Significance: No compromise between Protestants and Catholics
Women & the Church
Middle Ages - nuns (women devoted to the church) took care of the poor, orphaned and sick
Teresa of Avila
Followed her own regimen of fasting, prayer, & sleep
Church eventually gave her the power help reform
Her fervor, supposed visions of Christ, & spirituality inspired many to remain loyal to the Church
Church court established to counter the Reformation
Tried those accused of being witches, Protestants, or those who broke church law
Spanish Monarchy established the harsher Spanish Inquisition
Used to impose religious uniformity, prosecute Jews, Muslims, and Protestants
Tried to stamp out rebellion with An Index of Forbidden Books
People told not to read the books or they would lose their souls
Inquisition
Effects of the Reformations
Jews & Muslims viewed as heretics, forced to live in ghettos
Increase in witch hunts
Increase in nationalism
Separation of Church & State
Warm Up
1. What were some of the problems in the Catholic church that led to the Protestant Reformation?
2. Who started the Protestant Reformation?
3. How did Lutherans become Protestants?
4. What happened at the Diet of Worms?
5. What were the 95 Theses and where were they posted?
6. Who was Henry VIII and what did he do?
7. People who followed the Church of England were called...?
8. Which wives of Henry VIII had children?
Warm Up
1. Name the person:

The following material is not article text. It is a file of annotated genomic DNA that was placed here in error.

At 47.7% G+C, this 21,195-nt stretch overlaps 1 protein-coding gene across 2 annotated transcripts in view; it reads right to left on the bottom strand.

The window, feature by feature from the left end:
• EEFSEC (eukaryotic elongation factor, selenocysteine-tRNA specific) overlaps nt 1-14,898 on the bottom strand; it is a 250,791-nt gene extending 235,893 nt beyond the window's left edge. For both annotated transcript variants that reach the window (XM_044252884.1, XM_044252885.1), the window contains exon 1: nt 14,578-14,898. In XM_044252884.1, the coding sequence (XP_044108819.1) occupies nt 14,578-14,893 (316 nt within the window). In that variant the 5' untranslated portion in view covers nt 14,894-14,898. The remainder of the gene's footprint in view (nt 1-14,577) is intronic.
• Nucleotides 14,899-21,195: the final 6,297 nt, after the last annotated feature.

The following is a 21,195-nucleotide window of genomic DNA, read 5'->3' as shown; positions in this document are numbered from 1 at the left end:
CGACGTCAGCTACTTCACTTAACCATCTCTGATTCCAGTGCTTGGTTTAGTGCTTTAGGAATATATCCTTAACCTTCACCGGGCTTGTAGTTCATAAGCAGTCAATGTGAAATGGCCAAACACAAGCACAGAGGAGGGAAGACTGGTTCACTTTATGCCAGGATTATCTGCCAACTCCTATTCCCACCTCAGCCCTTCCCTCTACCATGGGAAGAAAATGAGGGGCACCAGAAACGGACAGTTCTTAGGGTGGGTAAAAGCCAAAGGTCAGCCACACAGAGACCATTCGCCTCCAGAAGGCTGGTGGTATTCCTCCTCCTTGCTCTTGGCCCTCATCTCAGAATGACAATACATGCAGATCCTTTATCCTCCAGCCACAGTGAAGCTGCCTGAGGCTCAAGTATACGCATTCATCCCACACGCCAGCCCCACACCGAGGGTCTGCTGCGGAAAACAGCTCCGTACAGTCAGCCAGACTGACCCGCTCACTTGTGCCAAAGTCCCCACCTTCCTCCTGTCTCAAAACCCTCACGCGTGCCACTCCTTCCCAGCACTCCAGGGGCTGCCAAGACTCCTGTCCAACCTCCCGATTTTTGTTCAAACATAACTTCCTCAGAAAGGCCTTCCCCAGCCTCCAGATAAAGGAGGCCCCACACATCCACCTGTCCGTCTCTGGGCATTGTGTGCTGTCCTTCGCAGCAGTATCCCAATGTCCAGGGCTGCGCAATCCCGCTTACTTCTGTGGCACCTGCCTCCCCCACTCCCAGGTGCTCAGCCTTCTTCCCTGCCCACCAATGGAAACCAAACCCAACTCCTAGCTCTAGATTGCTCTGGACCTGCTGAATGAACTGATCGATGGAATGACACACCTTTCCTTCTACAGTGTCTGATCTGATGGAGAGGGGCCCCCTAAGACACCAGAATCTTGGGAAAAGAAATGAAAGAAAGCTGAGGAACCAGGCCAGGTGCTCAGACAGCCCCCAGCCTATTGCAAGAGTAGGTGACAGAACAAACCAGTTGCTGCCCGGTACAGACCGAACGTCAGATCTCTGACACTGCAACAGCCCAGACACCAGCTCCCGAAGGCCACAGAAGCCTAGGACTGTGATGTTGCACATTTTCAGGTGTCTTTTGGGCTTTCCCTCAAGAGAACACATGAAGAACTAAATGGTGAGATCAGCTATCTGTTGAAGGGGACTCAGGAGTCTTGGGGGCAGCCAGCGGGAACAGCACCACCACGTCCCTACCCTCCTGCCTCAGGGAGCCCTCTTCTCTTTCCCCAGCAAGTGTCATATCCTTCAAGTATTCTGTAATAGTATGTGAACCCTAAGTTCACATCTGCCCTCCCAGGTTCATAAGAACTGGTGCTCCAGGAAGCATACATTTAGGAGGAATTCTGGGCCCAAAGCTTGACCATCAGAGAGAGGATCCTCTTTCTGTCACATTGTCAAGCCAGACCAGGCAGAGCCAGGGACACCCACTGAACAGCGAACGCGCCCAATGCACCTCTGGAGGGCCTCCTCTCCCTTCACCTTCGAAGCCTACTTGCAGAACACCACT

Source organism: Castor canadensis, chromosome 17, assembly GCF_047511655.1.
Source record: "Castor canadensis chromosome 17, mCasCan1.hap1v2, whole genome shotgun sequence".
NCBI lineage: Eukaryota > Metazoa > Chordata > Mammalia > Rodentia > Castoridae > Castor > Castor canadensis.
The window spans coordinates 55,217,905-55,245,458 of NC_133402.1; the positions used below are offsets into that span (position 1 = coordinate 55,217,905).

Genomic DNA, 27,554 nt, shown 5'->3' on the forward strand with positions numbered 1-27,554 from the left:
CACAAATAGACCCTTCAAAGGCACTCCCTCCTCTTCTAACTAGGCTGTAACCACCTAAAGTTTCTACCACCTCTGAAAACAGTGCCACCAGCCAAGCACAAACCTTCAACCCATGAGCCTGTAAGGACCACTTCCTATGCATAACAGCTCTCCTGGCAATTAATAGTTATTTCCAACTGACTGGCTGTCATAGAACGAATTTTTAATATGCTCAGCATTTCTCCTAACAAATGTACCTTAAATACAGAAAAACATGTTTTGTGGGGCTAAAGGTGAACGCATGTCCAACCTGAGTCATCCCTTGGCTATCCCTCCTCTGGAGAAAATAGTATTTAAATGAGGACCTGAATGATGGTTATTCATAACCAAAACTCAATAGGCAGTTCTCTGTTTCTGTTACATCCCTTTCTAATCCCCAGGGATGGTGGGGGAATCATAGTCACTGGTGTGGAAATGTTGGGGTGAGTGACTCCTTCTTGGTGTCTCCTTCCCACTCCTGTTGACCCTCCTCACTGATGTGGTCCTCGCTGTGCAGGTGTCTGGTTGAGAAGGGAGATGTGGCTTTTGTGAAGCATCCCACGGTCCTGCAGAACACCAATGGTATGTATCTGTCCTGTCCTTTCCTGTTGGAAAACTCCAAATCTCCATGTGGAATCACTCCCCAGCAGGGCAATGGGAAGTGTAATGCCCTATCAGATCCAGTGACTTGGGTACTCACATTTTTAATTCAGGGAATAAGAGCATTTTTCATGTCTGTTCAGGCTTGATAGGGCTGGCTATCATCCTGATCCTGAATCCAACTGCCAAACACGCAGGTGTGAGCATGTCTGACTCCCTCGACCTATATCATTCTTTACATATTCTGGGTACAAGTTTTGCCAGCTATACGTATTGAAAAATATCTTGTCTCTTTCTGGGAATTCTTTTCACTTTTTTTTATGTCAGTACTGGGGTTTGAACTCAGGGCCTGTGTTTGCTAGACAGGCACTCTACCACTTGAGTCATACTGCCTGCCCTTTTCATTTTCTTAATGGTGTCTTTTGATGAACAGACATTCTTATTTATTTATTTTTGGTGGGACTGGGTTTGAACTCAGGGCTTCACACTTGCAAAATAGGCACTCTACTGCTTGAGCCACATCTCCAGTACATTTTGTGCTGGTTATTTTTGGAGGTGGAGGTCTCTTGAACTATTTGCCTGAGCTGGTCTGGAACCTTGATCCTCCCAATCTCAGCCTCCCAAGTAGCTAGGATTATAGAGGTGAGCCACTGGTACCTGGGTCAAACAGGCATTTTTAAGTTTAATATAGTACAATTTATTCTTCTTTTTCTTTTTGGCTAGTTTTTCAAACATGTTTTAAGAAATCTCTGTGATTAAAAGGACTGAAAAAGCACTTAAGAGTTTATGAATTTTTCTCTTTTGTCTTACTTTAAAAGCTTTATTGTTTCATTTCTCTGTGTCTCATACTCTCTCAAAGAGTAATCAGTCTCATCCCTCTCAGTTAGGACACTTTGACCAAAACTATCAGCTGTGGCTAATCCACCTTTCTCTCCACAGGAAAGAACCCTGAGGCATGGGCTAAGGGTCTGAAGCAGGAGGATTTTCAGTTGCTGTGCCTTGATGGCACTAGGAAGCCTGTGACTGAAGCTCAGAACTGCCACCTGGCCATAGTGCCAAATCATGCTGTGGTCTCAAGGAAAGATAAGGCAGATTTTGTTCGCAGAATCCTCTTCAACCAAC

a. Mona Lisa f. The Prince
b. Justification through faith g. Get rid of all luxuries
c. School of Athens h. Predestination
d. Wealthy Florence family i. Utopia
e. Sistine Chapel
2. People of the English Church were called _______________.
3. Where did Renaissance artists get their ideas?
4. What is fresco painting?
5. What were complaints about the Catholic church?
6. Describe some themes of the period.
7. Who sold indulgences?
8. What happened as a result of the Edict of Worms?
9. Scotish Calvinists were called ____________.
10. Language spoken by the common people is called _______.
Caravel
Henry the Navigator
Circumnavigate
Encomienda
Conquistador
Treaty of Tordesillas
Columbian Exchange
Mercantilism
Balance of trade
Joint stock companies
Subsidies
Capitalism
Plantations
Triangular trade
Middle Passage
African Diaspora
Absolute monarch
Divine right
El Greco
Spanish Armada
Huguenot
St Bartholomew Day Massacre
Edict of Nantes
Puritans
Royalists
Commonwealth
Restoration
Glorious Revolution
Constitutional Monarchy
Czar
Westernization
Many factions of Christianity
Italian Economy
Full transcript